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Let me look at the Hamiltonian of a charged particle in a plane in a constant magnetic field ($\vec{B}$) pointing upwards - then in usual notation it is,

$$\hat{H} = \frac{1}{2m}\biggl(\hat{p} + \frac{e}{c}\hat{A}(\hat{r})\biggr)^2$$

To convert this in a Feynman-path-integral language, I pick say a gauge $\vec{A}=(-\frac{B}{2}y,\frac{B}{2}x)$and then in this gauge $\hat{p}$ and $\hat{A}$ commute and that makes rewriting in the path-integral language much easier.

If I put this through the usual process of "deriving" a Feynman path-integral then I would get the expression,

$$\int \bigl[\mathcal{D}\vec{r}\bigr]\bigl[\mathcal{D}\vec{p}\bigr] \exp\biggl[i \int dt \biggl(\vec{p}\cdot\dot{\vec{r}} - \frac{1}{2m}\Bigl(\vec{p}+\frac{e}{c}\vec{A}\Bigr)^2\biggr)\biggr]$$

  • Is it obvious (or true ) that the above expression is independent of the gauge I chose to the calculation? Is there a way to write the system in the path-integral language without explicitly choosing a gauge? (I have worked through calculations in Yang-Mills theory in the Fadeev-Popov gauge which does exactly that in those cases but I can't see a way out here...)

  • Can't I have written down the above path-integral without even going through the usual process of finding infinitesimal transition amplitudes and then collecting them together? I mean how often is it safe to say that for a Hamiltonian $H(p,q)$ the path integral representation of the transition amplitude will be $\int [\mathcal{D}p][\mathcal{D}q]e^{i\int dt (p\dot{q}-H(q,p)) }$?

Now the Heisenberg's equation of motion will tell that,

$$\frac{d\vec{r}}{dt} = \frac{1}{m} \biggl(\vec{p} + \frac{e}{c}\vec{A}\biggr)^2$$

In the Feynman path-integral the position and the momentum vectors are treated to be independent variables and hence it would be wrong to substitute the above expression into the path-integral but outside one can I guess do this substitution and one would get for the action (whatever sits in the exponent),

$$S = \int dt \biggl(\frac{p^2}{2m} - \frac{e^2}{2mc^2}A^2\biggr)$$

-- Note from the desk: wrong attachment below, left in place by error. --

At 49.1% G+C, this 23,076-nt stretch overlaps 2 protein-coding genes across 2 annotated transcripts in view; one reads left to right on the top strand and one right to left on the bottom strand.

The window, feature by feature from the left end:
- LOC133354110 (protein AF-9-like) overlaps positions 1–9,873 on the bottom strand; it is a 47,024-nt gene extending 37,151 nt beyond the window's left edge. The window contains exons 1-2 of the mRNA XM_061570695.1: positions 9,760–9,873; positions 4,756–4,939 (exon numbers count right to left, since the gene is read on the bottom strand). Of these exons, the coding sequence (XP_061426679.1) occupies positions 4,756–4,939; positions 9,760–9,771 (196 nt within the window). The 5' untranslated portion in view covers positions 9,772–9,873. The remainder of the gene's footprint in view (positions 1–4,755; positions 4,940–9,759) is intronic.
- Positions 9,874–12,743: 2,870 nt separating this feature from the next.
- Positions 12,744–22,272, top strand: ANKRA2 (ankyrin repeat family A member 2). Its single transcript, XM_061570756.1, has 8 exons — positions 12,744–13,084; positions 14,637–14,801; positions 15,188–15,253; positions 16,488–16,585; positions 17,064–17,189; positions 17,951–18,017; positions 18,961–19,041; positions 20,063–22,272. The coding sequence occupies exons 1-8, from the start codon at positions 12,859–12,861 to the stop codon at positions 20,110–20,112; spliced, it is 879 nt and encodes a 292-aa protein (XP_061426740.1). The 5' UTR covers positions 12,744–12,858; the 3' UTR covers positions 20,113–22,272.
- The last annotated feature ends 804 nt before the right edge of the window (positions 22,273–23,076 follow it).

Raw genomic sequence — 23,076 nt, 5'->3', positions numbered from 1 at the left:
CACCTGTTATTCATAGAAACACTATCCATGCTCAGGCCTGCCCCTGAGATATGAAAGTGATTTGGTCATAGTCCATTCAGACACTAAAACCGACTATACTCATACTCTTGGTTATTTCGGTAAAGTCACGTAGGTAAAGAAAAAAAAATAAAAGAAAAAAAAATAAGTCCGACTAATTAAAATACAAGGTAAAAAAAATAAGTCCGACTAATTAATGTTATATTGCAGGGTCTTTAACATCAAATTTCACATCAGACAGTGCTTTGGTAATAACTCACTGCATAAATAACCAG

• But the above expression doesn't look right!? The integrand isn't what the Lagrangian should be. right?

Now in the derivation of the Feynman-path-integral if one integrates out the momentum for every infinitesimal transition amplitude and then reconstitutes the path-integral then one would get the expression,

$$\int [\mathcal{D}\vec{r}] \exp\biggl[i\int dt \biggl(\frac{m}{2}\dot{\vec{r}}^2 - \frac{e}{c}\dot{\vec{r}}\cdot\vec{A}\biggr)\biggr]$$

  • Now what seems to sit in the exponent is what is the "correct" Lagrangian - I would think. Why did the answer differ in the two different ways of looking at it?

  • I wonder if given a Hamiltonian its corresponding Lagrangian can be "defined" as whatever pops out in the exponent if that system is put through this Feynman re-writing. In this case keeping to just classical physics I am not sure how to argue that the $\frac{m}{2} \dot{\vec{r}}^2 - \frac{e}{c} \dot{\vec{r}}\cdot\vec{A}$ is the Lagrangian for the system with the Hamiltonian $\frac{1}{2m}\bigl(\vec{p} + \frac{e}{c}\vec{A}(\vec{r})\bigr)^2$

I think I have seen examples on curved space-time where the "classical" Lagrangian differs from what pops out in the exponent when the system is path-integrated.

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1 Answer 1

For the first question, the momentum $p = m\dot{\vec{x}}-e \vec{A}$ that is conjugate to the coordinate is also gauge-variant in exactly the way to make the canonical action gauge-invariant:

$$ \begin{aligned} \vec{A} &\rightarrow \vec{A} + \frac{\hbar}{e}\nabla\Lambda\\ \vec{p} &\rightarrow \vec{p} - \hbar\nabla\Lambda \end{aligned} $$ (by the way, please take note I am using SI units. The original question does not.)

For the second question, in almost all cases, it is possible write down the transition amplitude right away. However, there are certain cases, for example the famous Duru-Kleinert path integral representation for the Coulomb problem, that required care to get.

For the third question, you can't substitute an equation of motion into the action. That would be nonsense as you have found out. (actually it looks like you already knew this, so I don't know why you asked about it anyway)

Fourth question: the reason it the answer differs in the two different ways of looking at it is because one of the ways is just wrong (see question 3).

Fifth question: If you're given the Hamiltonian, then the Lagrangian is defined/obtained by taking the Legendre transformation with respect to the momentum: $$L = p\dot{q} - H\,,$$ and where $p$ is eliminated in favor of the conjugate velocity $\dot{q}$.

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